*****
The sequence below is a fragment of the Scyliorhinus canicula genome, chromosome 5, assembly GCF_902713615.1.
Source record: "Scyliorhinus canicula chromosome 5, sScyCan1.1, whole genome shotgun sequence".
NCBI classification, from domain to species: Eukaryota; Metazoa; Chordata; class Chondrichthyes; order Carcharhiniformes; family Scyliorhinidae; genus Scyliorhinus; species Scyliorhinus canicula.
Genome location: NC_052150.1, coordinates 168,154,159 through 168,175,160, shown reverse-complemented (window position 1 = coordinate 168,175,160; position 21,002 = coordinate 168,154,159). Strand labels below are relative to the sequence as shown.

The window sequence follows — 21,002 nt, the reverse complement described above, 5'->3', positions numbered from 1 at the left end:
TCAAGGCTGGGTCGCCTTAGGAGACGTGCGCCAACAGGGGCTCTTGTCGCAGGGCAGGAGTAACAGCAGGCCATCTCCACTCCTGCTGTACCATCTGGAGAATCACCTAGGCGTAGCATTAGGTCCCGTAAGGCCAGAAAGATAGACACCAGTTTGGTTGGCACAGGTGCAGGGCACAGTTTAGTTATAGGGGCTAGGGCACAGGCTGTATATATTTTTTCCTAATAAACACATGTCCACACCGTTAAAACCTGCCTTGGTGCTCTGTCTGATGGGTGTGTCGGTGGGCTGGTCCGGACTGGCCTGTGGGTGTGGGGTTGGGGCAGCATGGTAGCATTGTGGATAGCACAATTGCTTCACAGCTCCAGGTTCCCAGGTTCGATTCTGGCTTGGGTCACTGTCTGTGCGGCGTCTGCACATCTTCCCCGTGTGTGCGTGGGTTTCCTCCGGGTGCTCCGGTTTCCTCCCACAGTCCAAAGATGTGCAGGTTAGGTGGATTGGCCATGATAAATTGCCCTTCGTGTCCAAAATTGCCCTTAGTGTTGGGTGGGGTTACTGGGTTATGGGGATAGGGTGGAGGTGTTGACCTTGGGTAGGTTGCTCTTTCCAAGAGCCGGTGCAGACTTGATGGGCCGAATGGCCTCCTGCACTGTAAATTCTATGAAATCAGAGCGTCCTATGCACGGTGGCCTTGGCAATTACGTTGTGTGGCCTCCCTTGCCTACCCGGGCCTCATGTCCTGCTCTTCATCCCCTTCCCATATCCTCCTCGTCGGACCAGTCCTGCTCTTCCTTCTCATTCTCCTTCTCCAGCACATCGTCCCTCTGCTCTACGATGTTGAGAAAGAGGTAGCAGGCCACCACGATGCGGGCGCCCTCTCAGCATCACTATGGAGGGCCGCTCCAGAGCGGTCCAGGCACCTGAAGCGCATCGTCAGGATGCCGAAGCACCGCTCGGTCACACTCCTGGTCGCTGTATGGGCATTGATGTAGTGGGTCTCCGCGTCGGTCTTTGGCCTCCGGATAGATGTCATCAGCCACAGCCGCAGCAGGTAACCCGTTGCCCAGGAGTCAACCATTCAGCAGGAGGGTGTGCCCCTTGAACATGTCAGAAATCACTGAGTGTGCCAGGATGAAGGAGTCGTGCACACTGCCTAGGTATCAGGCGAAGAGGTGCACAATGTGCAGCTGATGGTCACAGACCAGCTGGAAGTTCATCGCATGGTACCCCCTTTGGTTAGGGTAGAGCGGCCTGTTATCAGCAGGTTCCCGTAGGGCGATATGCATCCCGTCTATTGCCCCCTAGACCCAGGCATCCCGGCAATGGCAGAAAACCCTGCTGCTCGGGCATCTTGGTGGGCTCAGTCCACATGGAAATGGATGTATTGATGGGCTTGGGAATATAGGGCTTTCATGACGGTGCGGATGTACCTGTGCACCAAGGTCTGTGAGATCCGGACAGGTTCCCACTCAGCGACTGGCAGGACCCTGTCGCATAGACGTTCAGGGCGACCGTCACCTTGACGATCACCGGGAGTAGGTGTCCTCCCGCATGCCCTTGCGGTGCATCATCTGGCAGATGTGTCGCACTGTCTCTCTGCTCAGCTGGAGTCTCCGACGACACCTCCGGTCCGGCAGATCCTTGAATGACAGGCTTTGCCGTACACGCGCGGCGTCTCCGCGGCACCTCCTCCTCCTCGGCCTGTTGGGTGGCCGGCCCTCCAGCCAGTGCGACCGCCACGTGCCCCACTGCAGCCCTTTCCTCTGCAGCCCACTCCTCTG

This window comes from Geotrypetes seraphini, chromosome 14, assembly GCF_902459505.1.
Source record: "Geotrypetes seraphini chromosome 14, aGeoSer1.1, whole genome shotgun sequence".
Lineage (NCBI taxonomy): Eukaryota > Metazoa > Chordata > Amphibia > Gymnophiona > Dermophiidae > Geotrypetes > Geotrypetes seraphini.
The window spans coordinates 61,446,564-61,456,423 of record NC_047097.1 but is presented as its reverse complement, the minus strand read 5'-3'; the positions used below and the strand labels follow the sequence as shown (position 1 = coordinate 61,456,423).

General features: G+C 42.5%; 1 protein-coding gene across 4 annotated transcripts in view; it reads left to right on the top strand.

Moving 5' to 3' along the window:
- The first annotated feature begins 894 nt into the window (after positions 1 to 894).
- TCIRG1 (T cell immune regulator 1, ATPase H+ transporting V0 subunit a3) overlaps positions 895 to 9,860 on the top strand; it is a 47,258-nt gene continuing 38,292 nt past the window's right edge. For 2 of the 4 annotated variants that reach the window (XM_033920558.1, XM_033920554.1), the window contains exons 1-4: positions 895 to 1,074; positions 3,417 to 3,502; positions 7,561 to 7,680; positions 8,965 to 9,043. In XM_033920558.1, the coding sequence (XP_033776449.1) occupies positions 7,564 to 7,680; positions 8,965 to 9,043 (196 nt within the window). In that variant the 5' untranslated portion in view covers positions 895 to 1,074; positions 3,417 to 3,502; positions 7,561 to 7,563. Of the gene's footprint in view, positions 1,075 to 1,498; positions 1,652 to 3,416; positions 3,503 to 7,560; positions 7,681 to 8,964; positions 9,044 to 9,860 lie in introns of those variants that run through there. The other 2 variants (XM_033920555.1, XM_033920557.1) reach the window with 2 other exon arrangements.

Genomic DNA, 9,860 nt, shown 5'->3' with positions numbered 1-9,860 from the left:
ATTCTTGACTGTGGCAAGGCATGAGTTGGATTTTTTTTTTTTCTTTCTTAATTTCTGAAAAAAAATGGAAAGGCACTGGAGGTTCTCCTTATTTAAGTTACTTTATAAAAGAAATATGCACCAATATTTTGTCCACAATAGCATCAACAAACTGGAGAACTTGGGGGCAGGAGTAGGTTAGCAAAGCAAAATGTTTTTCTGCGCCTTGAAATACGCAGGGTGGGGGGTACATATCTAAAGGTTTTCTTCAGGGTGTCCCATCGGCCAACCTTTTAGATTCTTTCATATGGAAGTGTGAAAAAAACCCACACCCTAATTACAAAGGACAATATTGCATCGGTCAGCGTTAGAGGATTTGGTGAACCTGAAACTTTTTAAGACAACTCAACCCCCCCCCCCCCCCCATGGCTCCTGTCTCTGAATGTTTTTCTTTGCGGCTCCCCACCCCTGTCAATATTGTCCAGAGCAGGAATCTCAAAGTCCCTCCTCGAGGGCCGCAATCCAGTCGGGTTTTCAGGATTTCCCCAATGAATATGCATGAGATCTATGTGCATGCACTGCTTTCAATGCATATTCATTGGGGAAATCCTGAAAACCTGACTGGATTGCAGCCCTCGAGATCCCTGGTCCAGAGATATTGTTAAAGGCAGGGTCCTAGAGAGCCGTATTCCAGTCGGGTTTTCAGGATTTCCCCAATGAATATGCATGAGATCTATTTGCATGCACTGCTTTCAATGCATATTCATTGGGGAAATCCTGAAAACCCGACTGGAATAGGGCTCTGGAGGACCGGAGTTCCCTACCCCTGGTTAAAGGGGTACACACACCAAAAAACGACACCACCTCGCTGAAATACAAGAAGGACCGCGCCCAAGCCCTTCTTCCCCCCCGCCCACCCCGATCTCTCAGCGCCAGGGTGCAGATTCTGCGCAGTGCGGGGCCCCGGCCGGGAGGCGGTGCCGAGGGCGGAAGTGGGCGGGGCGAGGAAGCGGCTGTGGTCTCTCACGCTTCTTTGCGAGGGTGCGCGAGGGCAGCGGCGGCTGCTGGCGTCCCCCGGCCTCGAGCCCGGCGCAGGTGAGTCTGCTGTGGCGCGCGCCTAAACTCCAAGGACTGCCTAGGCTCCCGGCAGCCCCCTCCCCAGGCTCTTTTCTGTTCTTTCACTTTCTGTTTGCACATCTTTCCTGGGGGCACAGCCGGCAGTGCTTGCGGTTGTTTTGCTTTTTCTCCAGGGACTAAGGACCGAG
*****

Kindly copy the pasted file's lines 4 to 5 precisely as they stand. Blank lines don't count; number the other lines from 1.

Genome location: NC_052150.1, coordinates 168,154,159 through 168,175,160, shown reverse-complemented (window position 1 = coordinate 168,175,160; position 21,002 = coordinate 168,154,159). Strand labels below are relative to the sequence as shown.

The window sequence follows — 21,002 nt, the reverse complement described above, 5'->3', positions numbered from 1 at the left end: